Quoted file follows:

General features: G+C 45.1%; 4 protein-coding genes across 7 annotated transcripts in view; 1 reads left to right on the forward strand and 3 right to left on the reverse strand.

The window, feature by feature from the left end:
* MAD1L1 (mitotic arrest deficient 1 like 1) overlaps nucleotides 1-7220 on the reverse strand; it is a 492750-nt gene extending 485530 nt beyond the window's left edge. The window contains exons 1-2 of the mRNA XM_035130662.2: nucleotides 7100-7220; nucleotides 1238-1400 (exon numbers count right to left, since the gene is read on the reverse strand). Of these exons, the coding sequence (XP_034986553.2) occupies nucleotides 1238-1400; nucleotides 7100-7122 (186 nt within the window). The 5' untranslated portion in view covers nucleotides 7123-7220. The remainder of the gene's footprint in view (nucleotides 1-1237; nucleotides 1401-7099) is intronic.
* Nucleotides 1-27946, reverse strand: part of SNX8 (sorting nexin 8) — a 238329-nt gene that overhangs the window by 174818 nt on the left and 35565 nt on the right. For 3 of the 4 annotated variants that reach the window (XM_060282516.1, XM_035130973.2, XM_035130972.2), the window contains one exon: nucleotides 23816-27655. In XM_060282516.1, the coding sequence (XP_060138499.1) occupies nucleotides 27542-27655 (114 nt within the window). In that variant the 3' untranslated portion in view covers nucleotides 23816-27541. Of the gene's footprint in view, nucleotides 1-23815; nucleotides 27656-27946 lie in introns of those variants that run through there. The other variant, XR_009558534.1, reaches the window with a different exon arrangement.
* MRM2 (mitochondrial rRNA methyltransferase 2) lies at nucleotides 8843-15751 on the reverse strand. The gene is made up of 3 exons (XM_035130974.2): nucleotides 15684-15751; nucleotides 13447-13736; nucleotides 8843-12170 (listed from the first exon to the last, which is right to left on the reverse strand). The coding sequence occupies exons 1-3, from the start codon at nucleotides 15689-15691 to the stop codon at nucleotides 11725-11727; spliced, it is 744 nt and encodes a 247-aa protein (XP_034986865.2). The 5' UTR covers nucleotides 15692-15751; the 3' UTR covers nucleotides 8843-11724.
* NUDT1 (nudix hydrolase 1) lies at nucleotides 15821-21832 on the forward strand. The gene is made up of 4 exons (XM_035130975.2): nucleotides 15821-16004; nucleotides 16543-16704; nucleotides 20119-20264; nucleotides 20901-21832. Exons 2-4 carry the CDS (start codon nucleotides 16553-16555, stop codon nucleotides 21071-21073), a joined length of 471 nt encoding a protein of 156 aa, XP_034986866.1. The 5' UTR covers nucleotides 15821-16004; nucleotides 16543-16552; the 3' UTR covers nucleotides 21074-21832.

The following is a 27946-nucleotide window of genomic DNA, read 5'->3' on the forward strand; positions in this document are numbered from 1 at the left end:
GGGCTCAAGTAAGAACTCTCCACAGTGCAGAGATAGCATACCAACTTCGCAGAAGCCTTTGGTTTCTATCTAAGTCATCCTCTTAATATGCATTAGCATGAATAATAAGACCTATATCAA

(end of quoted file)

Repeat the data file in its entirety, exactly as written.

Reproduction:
General features: G+C 45.1%; 4 protein-coding genes across 7 annotated transcripts in view; 1 reads left to right on the forward strand and 3 right to left on the reverse strand.

The window, feature by feature from the left end:
* MAD1L1 (mitotic arrest deficient 1 like 1) overlaps nucleotides 1-7220 on the reverse strand; it is a 492750-nt gene extending 485530 nt beyond the window's left edge. The window contains exons 1-2 of the mRNA XM_035130662.2: nucleotides 7100-7220; nucleotides 1238-1400 (exon numbers count right to left, since the gene is read on the reverse strand). Of these exons, the coding sequence (XP_034986553.2) occupies nucleotides 1238-1400; nucleotides 7100-7122 (186 nt within the window). The 5' untranslated portion in view covers nucleotides 7123-7220. The remainder of the gene's footprint in view (nucleotides 1-1237; nucleotides 1401-7099) is intronic.
* Nucleotides 1-27946, reverse strand: part of SNX8 (sorting nexin 8) — a 238329-nt gene that overhangs the window by 174818 nt on the left and 35565 nt on the right. For 3 of the 4 annotated variants that reach the window (XM_060282516.1, XM_035130973.2, XM_035130972.2), the window contains one exon: nucleotides 23816-27655. In XM_060282516.1, the coding sequence (XP_060138499.1) occupies nucleotides 27542-27655 (114 nt within the window). In that variant the 3' untranslated portion in view covers nucleotides 23816-27541. Of the gene's footprint in view, nucleotides 1-23815; nucleotides 27656-27946 lie in introns of those variants that run through there. The other variant, XR_009558534.1, reaches the window with a different exon arrangement.
* MRM2 (mitochondrial rRNA methyltransferase 2) lies at nucleotides 8843-15751 on the reverse strand. The gene is made up of 3 exons (XM_035130974.2): nucleotides 15684-15751; nucleotides 13447-13736; nucleotides 8843-12170 (listed from the first exon to the last, which is right to left on the reverse strand). The coding sequence occupies exons 1-3, from the start codon at nucleotides 15689-15691 to the stop codon at nucleotides 11725-11727; spliced, it is 744 nt and encodes a 247-aa protein (XP_034986865.2). The 5' UTR covers nucleotides 15692-15751; the 3' UTR covers nucleotides 8843-11724.
* NUDT1 (nudix hydrolase 1) lies at nucleotides 15821-21832 on the forward strand. The gene is made up of 4 exons (XM_035130975.2): nucleotides 15821-16004; nucleotides 16543-16704; nucleotides 20119-20264; nucleotides 20901-21832. Exons 2-4 carry the CDS (start codon nucleotides 16553-16555, stop codon nucleotides 21071-21073), a joined length of 471 nt encoding a protein of 156 aa, XP_034986866.1. The 5' UTR covers nucleotides 15821-16004; nucleotides 16543-16552; the 3' UTR covers nucleotides 21074-21832.

The following is a 27946-nucleotide window of genomic DNA, read 5'->3' on the forward strand; positions in this document are numbered from 1 at the left end:
GGGCTCAAGTAAGAACTCTCCACAGTGCAGAGATAGCATACCAACTTCGCAGAAGCCTTTGGTTTCTATCTAAGTCATCCTCTTAATATGCATTAGCATGAATAATAAGACCTATATCAA